ABIDJAN (Reuters) - Ivorian security forces shot dead seven women protestors on Thursday and the United Nations said at least 365 people had died in violence since disputed elections that have taken the country to the brink of civil war.
Many others were wounded in the attack on the all-women demonstration against incumbent Laurent Gbagbo in the northern Abidjan suburb of Abobo, two witnesses and a security source said.
The U.N. said some 200,000 people had fled their homes in Abobo, leaving it almost completely deserted after heavy fighting last week.
The power struggle between presidential claimant Alassane Ouattara and Gbagbo, who has rejected widespread calls to stand down after a November 28 election, could push the top cocoa grower back into civil war.
ICE cocoa hit a fresh 32-year peak of $3,726 a tonne in early trading on Thursday as the crisis deepened.
The incident took place as women gathered at the Anador roundabout in Abobo for a planned march to call on Gbagbo to step down, an eye witness said.
“Men in uniform drove up and started shooting randomly. Six women died on the spot. They were all shot and the other women are crying,” said Idrissa Diarrassouba. A seventh woman later died in hospital.
A poll meant to reunify a country divided since its 2002-3 war has instead triggered a crisis that has seen killings and forced people from their homes in Abidjan and the west, where some 70,000 have crossed into Liberia.
Last week Abobo saw heavy clashes between pro-Gbagbo forces and gunmen who are calling themselves the “invisible commandos” and have taken control of parts of the area. Pro-Gbagbo forces remain in the area around Anador.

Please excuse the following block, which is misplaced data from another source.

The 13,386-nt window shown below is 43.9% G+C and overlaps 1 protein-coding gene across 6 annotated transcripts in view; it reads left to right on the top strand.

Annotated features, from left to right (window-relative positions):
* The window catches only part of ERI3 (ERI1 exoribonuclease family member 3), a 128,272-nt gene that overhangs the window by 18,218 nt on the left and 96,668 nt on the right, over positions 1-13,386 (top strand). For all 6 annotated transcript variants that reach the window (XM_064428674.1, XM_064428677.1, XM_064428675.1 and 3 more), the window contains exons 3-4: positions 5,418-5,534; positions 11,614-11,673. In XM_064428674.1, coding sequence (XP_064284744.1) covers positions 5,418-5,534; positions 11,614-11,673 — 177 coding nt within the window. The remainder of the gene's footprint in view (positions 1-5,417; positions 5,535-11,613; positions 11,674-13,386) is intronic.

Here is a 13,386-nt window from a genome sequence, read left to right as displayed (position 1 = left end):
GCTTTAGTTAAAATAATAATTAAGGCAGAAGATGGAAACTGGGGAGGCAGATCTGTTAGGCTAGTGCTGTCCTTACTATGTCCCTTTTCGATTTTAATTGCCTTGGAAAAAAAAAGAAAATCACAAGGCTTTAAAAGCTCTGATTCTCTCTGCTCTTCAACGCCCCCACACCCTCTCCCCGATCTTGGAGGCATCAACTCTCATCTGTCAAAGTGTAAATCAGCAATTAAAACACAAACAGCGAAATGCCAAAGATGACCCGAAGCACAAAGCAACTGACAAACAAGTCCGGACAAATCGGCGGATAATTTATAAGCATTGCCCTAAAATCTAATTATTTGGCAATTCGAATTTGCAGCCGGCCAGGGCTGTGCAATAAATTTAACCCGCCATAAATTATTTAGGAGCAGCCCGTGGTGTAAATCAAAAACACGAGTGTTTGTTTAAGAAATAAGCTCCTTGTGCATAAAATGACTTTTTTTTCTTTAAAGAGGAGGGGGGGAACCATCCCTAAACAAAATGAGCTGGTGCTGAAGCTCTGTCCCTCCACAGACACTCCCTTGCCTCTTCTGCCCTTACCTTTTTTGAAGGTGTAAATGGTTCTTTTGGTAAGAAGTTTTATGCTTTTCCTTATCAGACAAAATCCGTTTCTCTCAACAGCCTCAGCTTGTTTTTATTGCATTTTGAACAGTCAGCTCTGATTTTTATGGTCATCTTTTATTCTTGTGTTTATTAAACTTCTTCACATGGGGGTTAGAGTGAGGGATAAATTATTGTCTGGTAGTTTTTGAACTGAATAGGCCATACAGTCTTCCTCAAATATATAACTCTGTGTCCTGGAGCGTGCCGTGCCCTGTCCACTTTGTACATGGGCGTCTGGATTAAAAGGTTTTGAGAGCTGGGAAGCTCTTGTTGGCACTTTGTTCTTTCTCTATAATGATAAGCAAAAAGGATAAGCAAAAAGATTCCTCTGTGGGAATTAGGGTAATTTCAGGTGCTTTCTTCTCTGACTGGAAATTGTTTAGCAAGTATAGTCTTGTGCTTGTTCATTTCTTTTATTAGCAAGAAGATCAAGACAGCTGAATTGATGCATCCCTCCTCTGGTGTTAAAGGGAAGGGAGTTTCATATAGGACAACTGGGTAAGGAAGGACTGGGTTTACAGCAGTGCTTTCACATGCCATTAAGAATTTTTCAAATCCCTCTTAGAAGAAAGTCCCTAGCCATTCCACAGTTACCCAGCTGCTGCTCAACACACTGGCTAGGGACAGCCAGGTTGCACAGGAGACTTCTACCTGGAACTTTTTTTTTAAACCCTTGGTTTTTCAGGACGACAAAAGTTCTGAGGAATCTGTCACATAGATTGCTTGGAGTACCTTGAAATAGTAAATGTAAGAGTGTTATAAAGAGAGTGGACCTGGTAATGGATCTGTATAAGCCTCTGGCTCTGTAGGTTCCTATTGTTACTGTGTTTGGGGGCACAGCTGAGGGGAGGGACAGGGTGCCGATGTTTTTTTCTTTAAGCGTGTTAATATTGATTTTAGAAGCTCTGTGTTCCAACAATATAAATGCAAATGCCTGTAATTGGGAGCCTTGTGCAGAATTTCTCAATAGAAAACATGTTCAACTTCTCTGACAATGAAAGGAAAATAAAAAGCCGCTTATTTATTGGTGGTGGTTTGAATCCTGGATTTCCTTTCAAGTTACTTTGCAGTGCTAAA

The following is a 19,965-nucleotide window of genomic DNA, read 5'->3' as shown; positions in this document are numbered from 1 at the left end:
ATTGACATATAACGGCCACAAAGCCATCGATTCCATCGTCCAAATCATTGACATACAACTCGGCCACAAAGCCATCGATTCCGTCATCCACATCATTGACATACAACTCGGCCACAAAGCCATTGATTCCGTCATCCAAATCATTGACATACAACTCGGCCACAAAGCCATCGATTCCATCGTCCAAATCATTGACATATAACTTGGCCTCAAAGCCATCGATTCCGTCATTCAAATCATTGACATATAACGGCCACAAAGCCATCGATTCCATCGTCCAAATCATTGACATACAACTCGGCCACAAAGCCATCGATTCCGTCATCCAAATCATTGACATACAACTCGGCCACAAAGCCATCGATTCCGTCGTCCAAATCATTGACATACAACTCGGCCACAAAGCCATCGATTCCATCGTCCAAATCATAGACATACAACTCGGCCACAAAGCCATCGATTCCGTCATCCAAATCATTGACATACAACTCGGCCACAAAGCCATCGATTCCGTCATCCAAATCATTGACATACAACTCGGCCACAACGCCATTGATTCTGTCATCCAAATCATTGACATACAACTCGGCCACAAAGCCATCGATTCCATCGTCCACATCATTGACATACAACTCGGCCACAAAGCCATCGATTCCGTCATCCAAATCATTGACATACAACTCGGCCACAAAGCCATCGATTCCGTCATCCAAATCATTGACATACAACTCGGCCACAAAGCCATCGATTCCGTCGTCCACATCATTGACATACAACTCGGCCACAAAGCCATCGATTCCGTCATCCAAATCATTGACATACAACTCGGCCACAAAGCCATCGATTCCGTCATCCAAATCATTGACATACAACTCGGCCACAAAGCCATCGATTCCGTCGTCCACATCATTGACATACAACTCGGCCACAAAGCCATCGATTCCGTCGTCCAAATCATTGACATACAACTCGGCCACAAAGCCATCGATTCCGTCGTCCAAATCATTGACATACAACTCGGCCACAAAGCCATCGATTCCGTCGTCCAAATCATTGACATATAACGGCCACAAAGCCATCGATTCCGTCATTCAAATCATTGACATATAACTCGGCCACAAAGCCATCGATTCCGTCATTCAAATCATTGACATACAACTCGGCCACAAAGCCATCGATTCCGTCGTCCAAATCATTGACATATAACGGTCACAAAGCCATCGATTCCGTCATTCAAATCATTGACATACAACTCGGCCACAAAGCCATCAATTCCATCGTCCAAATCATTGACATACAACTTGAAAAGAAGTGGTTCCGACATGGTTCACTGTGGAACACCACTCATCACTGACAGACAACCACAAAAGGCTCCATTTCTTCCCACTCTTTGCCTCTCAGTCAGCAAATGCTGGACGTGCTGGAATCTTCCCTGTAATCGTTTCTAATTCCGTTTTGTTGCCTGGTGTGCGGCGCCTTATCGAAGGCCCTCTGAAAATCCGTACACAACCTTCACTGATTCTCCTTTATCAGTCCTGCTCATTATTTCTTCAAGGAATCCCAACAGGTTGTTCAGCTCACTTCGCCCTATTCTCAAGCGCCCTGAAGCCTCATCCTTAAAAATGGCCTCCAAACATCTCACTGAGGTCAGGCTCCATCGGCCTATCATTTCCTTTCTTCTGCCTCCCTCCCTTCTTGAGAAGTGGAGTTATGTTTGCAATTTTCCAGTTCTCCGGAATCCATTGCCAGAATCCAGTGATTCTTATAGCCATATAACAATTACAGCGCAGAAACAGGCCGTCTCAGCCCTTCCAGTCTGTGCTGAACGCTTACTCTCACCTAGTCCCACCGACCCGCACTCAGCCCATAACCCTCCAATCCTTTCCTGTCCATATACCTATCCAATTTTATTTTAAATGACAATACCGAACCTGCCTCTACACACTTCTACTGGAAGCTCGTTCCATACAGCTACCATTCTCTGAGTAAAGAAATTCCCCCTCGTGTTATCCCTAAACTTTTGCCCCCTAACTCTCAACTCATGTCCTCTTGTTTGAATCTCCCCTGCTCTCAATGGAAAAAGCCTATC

Another Abobo resident said that 10 women had been killed and dozens others wounded when the security forces opened fire.
“I’m standing next to a body right now, with a bullet hole in her neck,” said Moussa Fofana, a teacher.
There was no official comment on the incident. A military source confirmed the shooting but said it had been an accident.
“It was a blunder that we regret,” the source said, adding the security forces had opened fire due to the tension and the fact they believe rebels sometimes hide amongst civilians to attack them. “It is unfortunate that this happened,” he said.
Gbagbo has retained the loyalty of much of the security forces but has been hit by a raft of sanctions. Ouattara, meanwhile has the support of the international community and is holed up in an Abidjan hotel, protected by U.N. troops.
Both men have set up their own governments but neither are functioning properly and the economy is paralysed.
U.N. mission spokesman Hamadoun Toure said the official confirmed death toll from violence since the election was 365, but diplomats believe the real figure to be far higher because the Ivorian military rarely discloses casualties of its own or civilians killed by its troops.
Toure said at least 26 civilians were killed and more than 200,000 displaced from Abobo since fighting flared up.
The International Crisis Group think tank warned Gbagbo was ready to fight to the end “even if it meant throwing Ivory Coast into anarchy and economic disaster,” and said Ouattara should seek to form a national unity government to heal divisions.
“The most likely scenario in the coming months is armed conflict involving massive violence against civilians, Ivorian and foreign alike, that could provoke unilateral military intervention by neighbours, starting with Burkina Faso,” ICG said in a report “Is War the Only Option?.”
Scores of gunmen and civilians are believed to have been killed in fighting in the past week, residents say.
Toure told journalists negotiations were ongoing with both sides to open up a humanitarian corridor into Abobo in order to bring in food aid and medicine.
He was concerned by reports the “invisible commandos” were preventing some civilians from leaving the areas they control and by attacks against U.N. staff by Gbagbo’s youth supporters, who have set up road blocks all over Abidjan to search vehicles of suspected rebels or U.N. staff Gbagbo accuses of aiding them.
Additional reporting by Tim Cocks; writing by David Lewis and Tim Cocks; editing Elizabeth Fullerton